TRADE FAIRS and ART FAIRS

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Art fairs and Trade Fairs

An ambitious artist might be interested in exhibiting at trade fairs or art fairs. These are usually annual events lasting just a few days where the artist shows a collection of their work to visitors. The costs can be quite high for a stand space but the rewards can really pay off.

There are two main kinds. Trade fairs focus on trade buyers who will buy at trade prices to resell, and art fairs that admit the public where collectors pay full retail price.

Art fair stands

Art Fair

 

THE SPRING FAIR

Here in the UK we have had the very successful Spring Fair held at the National Exhibition Centre in Birmingham every year since dinosaurs roamed the earth.

What! You haven’t heard of it?

Most people haven’t either. But it is huge. It fills the NEC and lasts for days and days. Plus set up and take down of course, so it lasts for well over a week. At the NEC that is massive.

The reason that you might not know about it is because it is a ‘trade only’ fair. It covers the international gift trade as a whole. That includes pots and pans, knives and forks, cushions, ceramics, fashion, jewellery, luggage, framing, wholesale, etc. The art part is quite small in comparison to all the rest.

But it is not open to the public. It is ‘trade only’.

 

HISTORY

I first exhibited at the Spring Fair even before the NEC was built. The fair used to be held in Blackpool and was scattered in different locations all over town. The art section was in a converted multi-story car-park. And as you know multi-story car-parks do not have heating, so it was cold. Even worse, we were exhibiting at the time that the three-day week was forced onto the British populace. We had hardly any lighting, just a few hanging light bulbs, and so we showed our art products to any visitors by the light of a couple of torches. But we sold our art to buyers from Japan, the USA, and all over the UK.

But I digress. That was ages ago. Nowadays the Spring Fair is a very big event for the gift trade. It comes just a few days after the Christmas and New Year Sale periods have emptied the high street shop shelves. Well that’s the theory anyway.

The art section used to be much bigger than it is now. It had a whole hall just for art. However the art business world has changed. Now the art, framing, and greetings card sections are allocated in part of a hall. Hey-ho sigh!

 

THE AUTUMN FAIR

This similar to the Spring Fair. Held in September at the NEC. But a bit smaller than the SF.

Still ‘trade only’, so not open to the general public.

 

THE AFFORDABLE ART FAIR

This is open to the public. And it has actually shown affordable art to 2.3 million people since it first opened in 1999.

That first show was in Battersea Park in London. Nowadays the Affordable is held in 10 cities all over the world, including New York, Amsterdam, Hong Kong, Hamburg, Brussels, Singapore, Milan, Stockholm and Bristol.

I have shown at many Affordable shows with success. But there is a snag. They have a top price. You cannot show and sell work over a certain price limit. In fact the organisers have managed to create a super showcase for rising artists doing originals under the price ceiling. So their rules have paid off for visitors.

Not so good if you are selling art that is going up in value above the limit.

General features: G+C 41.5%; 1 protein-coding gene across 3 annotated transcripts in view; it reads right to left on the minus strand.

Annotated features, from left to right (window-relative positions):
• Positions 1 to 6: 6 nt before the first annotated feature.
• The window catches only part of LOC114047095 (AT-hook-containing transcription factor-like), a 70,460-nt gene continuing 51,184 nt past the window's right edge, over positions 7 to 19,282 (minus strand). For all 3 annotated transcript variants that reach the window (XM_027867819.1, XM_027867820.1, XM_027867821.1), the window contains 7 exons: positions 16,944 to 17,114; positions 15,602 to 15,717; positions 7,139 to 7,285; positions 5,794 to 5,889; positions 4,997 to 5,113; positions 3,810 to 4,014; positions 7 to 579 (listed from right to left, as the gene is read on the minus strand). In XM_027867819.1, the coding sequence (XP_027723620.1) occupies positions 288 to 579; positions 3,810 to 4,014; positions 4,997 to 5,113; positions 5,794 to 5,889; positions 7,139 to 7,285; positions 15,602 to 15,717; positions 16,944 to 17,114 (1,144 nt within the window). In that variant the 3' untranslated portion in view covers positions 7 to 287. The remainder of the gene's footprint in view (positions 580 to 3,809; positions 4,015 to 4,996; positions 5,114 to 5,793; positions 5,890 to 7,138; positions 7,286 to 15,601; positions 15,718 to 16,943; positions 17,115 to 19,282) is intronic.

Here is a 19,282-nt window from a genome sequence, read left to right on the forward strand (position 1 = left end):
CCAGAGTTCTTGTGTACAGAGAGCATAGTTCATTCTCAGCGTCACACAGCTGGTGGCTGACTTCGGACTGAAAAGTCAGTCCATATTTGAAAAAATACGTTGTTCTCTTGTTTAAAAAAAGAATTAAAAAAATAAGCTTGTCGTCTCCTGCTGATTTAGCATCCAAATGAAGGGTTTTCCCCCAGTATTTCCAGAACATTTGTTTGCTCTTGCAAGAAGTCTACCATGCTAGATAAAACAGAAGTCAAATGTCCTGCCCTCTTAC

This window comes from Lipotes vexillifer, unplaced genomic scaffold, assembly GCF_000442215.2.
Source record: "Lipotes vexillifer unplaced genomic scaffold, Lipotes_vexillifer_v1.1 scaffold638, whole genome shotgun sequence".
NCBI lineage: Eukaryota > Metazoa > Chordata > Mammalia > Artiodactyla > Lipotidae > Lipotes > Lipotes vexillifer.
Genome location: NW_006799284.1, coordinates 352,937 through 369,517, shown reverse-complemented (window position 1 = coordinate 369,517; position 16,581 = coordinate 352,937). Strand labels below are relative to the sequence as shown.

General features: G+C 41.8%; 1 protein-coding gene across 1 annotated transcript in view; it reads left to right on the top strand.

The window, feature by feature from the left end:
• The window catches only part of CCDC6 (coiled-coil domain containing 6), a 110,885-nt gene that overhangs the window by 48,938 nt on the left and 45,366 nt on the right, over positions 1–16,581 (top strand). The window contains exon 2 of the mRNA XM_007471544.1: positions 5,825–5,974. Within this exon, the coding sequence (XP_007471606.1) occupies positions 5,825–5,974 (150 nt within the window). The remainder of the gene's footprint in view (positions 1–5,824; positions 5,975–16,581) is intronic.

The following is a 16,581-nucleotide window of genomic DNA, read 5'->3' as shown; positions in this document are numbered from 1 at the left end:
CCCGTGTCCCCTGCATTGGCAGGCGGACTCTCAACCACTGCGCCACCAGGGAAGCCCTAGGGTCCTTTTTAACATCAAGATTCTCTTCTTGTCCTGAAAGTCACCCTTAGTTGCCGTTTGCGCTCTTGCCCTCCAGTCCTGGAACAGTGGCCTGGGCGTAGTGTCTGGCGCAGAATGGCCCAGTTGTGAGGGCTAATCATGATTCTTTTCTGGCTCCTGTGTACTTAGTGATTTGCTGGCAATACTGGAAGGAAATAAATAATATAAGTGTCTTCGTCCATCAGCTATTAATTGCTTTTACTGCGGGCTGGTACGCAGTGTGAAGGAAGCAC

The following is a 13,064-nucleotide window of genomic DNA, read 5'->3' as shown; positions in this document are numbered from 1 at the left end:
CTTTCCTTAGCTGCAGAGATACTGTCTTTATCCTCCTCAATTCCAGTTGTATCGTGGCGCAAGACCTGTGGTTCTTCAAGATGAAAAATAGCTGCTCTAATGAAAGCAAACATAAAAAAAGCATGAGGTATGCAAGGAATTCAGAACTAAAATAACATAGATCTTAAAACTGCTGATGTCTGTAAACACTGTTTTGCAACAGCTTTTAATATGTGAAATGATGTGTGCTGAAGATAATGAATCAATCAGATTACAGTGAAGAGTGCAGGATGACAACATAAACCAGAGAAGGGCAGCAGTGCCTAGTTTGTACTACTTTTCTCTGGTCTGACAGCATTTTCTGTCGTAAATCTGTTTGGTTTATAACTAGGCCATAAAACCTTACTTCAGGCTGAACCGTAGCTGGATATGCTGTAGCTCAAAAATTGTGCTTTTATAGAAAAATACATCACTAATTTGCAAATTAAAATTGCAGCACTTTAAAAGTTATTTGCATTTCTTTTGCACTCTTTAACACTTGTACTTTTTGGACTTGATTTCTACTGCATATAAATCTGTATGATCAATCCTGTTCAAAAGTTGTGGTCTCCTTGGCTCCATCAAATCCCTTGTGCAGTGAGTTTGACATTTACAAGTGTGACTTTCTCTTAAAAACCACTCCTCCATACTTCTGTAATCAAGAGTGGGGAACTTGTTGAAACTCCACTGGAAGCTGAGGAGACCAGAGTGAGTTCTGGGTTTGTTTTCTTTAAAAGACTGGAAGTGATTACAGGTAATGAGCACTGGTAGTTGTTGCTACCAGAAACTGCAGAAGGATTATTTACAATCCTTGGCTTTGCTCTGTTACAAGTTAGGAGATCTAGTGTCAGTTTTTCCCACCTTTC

Another snag is that the Affordable has favoured gallery and dealer exhibitors rather than individual artists. This is because galleries can and will show a continuing variety of artists, whereas an artist would want to show their own work over and over again. Galleries and art dealers therefore will be repeat exhibitors with a good supply of new product. Artists might not.

So an artist who is showing at the Affordable is going to be getting only the artists percentage after the gallery or dealer takes commission. And the commission will be high because the fair is not a cheap place to exhibit.

 

OTHER and LOCAL ART FAIRS

There are other art fairs of course. An ambitious artist might consider showing internationally. I have shown in fairs in Germany and the USA. The extra cost involved can be very scary. At least I could speak English at the New York fairs when I took a stand. In Germany it was a bit more of a problem.

Another International opportunity where they do speak the same language is the Edinburgh Art Fair. I have shown there as well. But as a guest artist with a gallery.

The Brighton Art Fair is my local fair. The fair organisers seem to prefer individual artists to take the stands. The spaces are small and not too expensive so this fair is a definite possibility for an ambitious local artist.

It has been off for a while as the Corn Exchange venue has been going through a big uplift. The fair is returning in September 2019. Hmmm? Maybe!

 

CONCLUSION

An aspiring ambitious artist can do themselves a lot of good if they explore and research the trade and art fair possibilities.

My advice is always ‘go and see the fair before thinking about exhibiting’. That means taking a long view. The costs are big and the risk is too much.

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Colin Ruffell was born in 1939, then he was bombed, evacuated, educated, expelled, repatriated, married, bred, qualified and taught; until in 1965, aged 26, he became a professional artist. Since then he is proud and happy to have survived. He qualified from two Art Colleges in painting, design and printmaking, and the Open University in psychology and aesthetics, plus he has a reasonably clean driving license. He has founded, led or organised the following; Spectrum Studios, Artists in Action, Bayswater Road Artists Association, 9-Plus Artists Group, Buckingham Fine Art Ltd., Brighton Artists Workshop, European Fine Art Ltd., The Fine Art Trade Guild, The Fiveways Artists Group, and Crabfish Ltd.

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